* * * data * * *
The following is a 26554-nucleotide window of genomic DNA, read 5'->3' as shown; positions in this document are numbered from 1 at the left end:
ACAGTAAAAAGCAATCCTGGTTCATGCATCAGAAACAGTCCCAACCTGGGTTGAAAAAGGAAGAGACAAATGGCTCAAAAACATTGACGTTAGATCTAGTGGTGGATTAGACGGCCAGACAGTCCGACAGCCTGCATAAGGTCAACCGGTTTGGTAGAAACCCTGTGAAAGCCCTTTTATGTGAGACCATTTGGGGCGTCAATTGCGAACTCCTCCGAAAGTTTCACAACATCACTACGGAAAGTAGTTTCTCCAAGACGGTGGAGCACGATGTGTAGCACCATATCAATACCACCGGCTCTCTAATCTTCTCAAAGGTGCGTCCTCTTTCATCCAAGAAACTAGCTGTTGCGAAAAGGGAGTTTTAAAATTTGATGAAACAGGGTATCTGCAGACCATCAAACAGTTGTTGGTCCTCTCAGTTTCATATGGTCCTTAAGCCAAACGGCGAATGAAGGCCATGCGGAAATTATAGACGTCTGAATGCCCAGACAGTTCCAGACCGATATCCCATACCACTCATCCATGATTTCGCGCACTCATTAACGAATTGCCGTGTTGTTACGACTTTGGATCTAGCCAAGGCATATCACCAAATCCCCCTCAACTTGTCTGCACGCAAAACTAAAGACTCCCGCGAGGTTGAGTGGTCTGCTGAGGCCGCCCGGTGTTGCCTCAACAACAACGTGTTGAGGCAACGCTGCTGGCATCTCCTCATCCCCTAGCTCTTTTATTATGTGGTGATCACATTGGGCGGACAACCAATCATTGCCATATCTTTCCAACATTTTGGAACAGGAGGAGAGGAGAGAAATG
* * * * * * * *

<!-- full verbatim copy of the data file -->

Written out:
The following is a 26554-nucleotide window of genomic DNA, read 5'->3' as shown; positions in this document are numbered from 1 at the left end:
ACAGTAAAAAGCAATCCTGGTTCATGCATCAGAAACAGTCCCAACCTGGGTTGAAAAAGGAAGAGACAAATGGCTCAAAAACATTGACGTTAGATCTAGTGGTGGATTAGACGGCCAGACAGTCCGACAGCCTGCATAAGGTCAACCGGTTTGGTAGAAACCCTGTGAAAGCCCTTTTATGTGAGACCATTTGGGGCGTCAATTGCGAACTCCTCCGAAAGTTTCACAACATCACTACGGAAAGTAGTTTCTCCAAGACGGTGGAGCACGATGTGTAGCACCATATCAATACCACCGGCTCTCTAATCTTCTCAAAGGTGCGTCCTCTTTCATCCAAGAAACTAGCTGTTGCGAAAAGGGAGTTTTAAAATTTGATGAAACAGGGTATCTGCAGACCATCAAACAGTTGTTGGTCCTCTCAGTTTCATATGGTCCTTAAGCCAAACGGCGAATGAAGGCCATGCGGAAATTATAGACGTCTGAATGCCCAGACAGTTCCAGACCGATATCCCATACCACTCATCCATGATTTCGCGCACTCATTAACGAATTGCCGTGTTGTTACGACTTTGGATCTAGCCAAGGCATATCACCAAATCCCCCTCAACTTGTCTGCACGCAAAACTAAAGACTCCCGCGAGGTTGAGTGGTCTGCTGAGGCCGCCCGGTGTTGCCTCAACAACAACGTGTTGAGGCAACGCTGCTGGCATCTCCTCATCCCCTAGCTCTTTTATTATGTGGTGATCACATTGGGCGGACAACCAATCATTGCCATATCTTTCCAACATTTTGGAACAGGAGGAGAGGAGAGAAATG